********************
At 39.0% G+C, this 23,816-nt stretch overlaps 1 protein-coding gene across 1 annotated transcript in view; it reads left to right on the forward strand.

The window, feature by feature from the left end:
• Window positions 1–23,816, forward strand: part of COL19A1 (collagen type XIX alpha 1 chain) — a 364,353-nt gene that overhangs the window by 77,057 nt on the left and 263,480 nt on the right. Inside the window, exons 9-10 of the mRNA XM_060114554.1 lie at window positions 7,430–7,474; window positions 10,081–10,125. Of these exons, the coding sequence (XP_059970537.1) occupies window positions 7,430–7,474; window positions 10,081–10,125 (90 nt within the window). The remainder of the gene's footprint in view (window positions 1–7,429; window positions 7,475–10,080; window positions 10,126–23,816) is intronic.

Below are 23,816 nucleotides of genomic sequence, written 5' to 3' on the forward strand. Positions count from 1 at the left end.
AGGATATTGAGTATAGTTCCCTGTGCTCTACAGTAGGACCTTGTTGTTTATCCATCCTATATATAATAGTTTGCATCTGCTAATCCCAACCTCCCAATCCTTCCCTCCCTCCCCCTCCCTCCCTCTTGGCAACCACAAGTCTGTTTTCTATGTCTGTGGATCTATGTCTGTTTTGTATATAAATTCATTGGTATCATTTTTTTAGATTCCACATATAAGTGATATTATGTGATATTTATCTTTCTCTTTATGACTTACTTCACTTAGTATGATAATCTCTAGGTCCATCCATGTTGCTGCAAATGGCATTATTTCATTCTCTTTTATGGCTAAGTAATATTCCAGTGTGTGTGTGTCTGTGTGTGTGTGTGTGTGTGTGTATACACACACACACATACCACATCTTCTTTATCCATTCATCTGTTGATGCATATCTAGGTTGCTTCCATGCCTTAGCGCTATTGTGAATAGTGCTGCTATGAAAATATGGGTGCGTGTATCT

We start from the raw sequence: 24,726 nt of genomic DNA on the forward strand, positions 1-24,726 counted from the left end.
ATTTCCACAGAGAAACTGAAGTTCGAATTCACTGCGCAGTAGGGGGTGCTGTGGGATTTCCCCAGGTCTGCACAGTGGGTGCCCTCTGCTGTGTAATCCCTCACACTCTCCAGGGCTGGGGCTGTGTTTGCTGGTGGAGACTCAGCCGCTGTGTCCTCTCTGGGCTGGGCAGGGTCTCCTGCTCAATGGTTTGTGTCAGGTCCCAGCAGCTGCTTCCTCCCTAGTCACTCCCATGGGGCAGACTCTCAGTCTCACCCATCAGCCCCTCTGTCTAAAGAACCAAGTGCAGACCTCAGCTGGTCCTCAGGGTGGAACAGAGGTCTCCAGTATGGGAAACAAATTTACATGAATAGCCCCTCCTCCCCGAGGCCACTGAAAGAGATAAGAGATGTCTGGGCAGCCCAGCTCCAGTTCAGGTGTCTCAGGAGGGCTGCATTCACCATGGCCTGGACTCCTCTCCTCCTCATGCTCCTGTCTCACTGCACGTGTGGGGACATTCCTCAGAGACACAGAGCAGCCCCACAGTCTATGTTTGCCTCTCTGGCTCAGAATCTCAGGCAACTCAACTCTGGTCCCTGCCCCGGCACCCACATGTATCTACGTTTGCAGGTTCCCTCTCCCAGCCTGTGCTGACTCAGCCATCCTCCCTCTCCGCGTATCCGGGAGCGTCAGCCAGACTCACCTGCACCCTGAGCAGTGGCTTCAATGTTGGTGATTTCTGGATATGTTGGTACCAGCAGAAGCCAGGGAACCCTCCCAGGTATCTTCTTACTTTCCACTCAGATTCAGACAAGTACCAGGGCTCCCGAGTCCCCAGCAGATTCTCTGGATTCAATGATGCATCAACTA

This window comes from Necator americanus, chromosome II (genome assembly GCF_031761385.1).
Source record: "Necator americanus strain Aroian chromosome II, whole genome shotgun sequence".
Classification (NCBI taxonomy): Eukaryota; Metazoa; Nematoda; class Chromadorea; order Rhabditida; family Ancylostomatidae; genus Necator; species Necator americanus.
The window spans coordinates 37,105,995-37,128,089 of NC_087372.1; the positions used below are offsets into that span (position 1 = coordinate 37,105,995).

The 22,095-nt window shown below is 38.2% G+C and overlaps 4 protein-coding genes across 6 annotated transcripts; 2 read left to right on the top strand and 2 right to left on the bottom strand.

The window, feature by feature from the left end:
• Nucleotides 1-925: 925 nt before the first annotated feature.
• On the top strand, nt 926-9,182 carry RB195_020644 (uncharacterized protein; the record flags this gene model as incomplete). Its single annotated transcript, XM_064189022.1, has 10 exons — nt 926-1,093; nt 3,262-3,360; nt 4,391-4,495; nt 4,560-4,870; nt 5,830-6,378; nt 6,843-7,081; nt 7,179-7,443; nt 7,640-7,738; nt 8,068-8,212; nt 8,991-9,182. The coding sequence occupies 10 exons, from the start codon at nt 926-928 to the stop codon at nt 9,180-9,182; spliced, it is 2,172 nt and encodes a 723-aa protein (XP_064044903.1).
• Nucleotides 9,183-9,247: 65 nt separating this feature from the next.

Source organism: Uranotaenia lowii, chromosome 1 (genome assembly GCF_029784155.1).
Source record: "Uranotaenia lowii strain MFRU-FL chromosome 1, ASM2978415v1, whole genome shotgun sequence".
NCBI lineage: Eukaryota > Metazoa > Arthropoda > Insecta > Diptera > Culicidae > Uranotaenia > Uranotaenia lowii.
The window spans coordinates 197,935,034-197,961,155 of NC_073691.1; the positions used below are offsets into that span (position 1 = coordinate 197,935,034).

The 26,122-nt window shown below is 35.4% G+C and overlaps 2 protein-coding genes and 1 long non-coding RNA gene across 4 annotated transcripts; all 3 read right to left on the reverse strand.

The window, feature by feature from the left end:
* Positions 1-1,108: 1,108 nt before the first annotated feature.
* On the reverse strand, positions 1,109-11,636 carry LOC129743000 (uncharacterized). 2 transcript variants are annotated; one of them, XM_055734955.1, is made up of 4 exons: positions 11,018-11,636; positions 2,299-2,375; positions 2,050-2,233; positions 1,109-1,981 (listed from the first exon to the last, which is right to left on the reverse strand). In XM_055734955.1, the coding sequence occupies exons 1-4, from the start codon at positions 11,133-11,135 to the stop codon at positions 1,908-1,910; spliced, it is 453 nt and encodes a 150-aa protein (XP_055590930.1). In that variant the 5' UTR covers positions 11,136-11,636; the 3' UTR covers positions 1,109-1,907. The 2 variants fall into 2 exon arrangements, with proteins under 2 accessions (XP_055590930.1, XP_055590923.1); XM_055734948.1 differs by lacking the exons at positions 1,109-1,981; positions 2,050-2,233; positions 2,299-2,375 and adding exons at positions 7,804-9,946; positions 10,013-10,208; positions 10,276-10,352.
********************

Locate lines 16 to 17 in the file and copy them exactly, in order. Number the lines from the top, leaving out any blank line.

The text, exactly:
• Nucleotides 9,183-9,247: 65 nt separating this feature from the next.

Source organism: Uranotaenia lowii, chromosome 1 (genome assembly GCF_029784155.1).